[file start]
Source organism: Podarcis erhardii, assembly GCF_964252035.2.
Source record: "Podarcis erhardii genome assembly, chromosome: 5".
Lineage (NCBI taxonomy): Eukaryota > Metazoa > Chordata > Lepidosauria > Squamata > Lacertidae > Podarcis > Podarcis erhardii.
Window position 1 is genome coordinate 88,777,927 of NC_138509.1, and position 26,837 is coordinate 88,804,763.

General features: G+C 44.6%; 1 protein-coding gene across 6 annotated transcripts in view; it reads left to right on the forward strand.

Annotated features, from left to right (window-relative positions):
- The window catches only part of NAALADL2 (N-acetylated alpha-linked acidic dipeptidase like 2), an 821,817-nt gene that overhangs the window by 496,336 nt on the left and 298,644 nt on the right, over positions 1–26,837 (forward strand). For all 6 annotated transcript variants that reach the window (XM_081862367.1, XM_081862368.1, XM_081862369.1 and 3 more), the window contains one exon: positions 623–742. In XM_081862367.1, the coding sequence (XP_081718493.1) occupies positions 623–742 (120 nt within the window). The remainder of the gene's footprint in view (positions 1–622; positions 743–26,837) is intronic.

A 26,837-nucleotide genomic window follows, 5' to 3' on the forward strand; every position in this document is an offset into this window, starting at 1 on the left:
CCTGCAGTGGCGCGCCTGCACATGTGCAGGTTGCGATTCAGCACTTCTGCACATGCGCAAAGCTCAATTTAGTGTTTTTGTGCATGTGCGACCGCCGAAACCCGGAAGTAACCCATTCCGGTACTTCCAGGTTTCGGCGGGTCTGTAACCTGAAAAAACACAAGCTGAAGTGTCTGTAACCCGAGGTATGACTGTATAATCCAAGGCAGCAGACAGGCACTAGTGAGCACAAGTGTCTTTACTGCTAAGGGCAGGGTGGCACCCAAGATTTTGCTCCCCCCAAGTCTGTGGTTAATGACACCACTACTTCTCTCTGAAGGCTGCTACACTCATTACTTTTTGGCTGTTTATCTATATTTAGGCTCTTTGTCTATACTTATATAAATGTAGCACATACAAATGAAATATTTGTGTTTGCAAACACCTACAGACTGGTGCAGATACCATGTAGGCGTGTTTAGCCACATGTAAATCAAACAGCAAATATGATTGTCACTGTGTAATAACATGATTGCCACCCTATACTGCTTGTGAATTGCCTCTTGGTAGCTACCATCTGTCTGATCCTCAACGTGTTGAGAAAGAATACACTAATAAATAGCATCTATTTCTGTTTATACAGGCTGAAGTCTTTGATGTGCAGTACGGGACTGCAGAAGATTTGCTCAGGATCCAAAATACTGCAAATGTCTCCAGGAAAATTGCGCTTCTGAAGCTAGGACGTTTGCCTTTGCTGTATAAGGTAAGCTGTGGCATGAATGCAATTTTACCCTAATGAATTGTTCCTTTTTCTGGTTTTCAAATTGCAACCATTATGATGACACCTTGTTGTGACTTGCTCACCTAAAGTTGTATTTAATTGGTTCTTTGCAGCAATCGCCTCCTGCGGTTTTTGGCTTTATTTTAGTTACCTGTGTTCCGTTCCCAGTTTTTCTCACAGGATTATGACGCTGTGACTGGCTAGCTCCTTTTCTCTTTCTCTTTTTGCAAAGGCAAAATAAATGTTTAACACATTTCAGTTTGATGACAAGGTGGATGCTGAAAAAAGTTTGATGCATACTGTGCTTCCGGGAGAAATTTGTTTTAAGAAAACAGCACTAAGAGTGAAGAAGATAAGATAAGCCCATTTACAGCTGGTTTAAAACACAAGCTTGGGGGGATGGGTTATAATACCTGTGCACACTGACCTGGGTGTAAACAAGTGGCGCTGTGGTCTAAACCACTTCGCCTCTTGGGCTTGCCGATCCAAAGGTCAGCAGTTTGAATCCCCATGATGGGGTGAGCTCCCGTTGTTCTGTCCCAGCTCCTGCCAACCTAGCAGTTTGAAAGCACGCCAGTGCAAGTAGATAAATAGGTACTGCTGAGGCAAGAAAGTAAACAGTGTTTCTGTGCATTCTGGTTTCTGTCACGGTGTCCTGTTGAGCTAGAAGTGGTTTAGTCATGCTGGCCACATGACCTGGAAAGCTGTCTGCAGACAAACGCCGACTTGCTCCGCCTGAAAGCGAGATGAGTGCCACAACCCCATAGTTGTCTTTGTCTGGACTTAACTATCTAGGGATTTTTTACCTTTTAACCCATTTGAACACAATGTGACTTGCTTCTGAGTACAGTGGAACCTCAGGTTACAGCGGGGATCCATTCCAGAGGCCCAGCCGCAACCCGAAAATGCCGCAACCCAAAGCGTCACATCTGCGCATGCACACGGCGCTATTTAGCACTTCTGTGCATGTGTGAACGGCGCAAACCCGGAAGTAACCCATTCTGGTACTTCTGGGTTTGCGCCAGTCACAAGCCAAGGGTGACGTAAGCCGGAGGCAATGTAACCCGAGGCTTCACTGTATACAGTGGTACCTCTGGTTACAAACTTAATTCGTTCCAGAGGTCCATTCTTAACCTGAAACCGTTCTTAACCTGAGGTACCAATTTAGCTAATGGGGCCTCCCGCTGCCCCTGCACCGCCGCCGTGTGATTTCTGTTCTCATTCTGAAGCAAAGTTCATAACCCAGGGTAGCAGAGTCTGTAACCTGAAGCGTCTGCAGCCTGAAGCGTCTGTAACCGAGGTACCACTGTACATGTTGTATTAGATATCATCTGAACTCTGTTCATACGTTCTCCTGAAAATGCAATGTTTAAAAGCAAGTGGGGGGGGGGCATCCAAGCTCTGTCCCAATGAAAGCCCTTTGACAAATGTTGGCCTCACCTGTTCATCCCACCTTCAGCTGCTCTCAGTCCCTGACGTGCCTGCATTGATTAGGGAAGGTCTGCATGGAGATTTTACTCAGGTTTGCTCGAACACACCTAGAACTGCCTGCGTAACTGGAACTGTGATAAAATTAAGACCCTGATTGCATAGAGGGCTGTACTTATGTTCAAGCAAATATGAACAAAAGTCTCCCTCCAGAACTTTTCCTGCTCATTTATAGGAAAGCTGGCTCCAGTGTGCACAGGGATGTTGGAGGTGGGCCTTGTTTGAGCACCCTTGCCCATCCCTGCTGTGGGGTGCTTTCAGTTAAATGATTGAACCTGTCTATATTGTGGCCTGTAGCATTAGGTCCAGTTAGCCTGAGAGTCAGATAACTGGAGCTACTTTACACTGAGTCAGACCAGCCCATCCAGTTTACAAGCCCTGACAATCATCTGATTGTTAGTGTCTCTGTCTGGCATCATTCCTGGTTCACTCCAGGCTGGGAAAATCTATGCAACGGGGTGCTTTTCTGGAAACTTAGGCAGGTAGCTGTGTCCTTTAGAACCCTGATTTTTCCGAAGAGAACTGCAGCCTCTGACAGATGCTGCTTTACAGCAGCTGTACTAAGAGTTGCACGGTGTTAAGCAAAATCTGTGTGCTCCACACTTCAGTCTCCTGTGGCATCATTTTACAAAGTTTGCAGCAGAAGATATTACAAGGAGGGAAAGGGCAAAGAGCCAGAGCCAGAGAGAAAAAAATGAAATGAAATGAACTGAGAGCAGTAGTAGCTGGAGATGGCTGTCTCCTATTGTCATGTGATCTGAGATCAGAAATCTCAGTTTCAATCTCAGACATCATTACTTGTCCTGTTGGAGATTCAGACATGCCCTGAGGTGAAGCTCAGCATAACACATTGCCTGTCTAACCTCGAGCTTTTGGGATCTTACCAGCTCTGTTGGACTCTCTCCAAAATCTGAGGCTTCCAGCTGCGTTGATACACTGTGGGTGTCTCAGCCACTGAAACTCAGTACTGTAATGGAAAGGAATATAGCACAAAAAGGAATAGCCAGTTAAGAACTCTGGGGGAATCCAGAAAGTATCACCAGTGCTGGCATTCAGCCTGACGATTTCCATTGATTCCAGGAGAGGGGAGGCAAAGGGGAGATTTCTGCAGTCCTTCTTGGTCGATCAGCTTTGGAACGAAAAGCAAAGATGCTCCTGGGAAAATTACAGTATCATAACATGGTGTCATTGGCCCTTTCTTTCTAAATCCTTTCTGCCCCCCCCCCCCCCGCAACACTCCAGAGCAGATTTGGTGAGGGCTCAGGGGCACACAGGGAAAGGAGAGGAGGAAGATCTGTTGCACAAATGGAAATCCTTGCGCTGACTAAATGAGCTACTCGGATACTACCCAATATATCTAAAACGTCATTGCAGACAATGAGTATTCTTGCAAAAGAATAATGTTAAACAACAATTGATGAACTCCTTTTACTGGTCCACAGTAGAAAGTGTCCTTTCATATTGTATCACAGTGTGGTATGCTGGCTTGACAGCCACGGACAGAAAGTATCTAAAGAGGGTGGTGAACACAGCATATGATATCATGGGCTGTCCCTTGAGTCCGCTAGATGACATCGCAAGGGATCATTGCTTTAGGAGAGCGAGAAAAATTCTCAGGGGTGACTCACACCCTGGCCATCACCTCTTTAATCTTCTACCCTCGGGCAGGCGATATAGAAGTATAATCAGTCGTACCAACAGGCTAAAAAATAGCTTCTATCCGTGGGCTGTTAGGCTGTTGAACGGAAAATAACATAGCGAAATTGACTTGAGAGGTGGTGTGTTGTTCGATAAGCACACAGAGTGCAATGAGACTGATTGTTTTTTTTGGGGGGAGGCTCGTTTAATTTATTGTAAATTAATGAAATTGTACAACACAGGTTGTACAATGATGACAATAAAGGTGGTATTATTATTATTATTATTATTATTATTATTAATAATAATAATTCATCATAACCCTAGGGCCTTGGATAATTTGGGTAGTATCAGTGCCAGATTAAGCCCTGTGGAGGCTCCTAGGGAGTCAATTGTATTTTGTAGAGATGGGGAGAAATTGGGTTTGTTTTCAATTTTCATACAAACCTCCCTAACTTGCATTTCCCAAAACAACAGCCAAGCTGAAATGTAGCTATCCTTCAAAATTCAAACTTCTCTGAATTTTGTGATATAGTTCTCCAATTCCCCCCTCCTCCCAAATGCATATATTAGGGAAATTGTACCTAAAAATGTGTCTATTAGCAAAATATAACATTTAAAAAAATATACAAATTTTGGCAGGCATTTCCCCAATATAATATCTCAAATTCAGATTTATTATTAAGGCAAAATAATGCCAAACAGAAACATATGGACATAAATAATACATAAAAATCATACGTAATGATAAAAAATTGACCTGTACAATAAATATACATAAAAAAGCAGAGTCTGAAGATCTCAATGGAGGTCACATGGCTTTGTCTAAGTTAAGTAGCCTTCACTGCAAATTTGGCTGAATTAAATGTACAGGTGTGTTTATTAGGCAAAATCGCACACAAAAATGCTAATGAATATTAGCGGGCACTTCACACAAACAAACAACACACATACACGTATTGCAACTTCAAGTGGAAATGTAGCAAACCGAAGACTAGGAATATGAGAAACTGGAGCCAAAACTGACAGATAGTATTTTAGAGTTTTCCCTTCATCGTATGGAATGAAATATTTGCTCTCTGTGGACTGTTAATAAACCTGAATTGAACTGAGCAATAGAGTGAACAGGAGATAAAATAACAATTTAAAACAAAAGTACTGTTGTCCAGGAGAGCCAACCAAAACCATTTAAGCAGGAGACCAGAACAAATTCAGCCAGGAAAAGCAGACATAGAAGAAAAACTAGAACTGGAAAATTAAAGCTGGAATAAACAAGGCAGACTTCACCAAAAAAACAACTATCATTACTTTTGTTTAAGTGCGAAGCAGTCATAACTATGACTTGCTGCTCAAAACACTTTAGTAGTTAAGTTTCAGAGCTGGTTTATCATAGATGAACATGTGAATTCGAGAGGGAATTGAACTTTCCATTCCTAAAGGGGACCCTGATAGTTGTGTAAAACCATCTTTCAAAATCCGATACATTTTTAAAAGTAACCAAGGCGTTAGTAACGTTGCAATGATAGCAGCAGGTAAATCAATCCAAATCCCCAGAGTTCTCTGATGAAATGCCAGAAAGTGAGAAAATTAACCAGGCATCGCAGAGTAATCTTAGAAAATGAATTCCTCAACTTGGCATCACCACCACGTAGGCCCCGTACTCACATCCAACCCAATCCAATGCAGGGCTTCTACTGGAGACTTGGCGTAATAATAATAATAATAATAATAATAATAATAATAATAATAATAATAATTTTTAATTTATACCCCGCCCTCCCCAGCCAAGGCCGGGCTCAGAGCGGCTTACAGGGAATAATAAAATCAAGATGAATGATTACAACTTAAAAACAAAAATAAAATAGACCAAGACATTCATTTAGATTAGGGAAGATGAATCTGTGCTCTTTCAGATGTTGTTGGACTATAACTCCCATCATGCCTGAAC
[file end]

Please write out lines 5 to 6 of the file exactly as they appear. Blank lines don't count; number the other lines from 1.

General features: G+C 44.6%; 1 protein-coding gene across 6 annotated transcripts in view; it reads left to right on the forward strand.

Annotated features, from left to right (window-relative positions):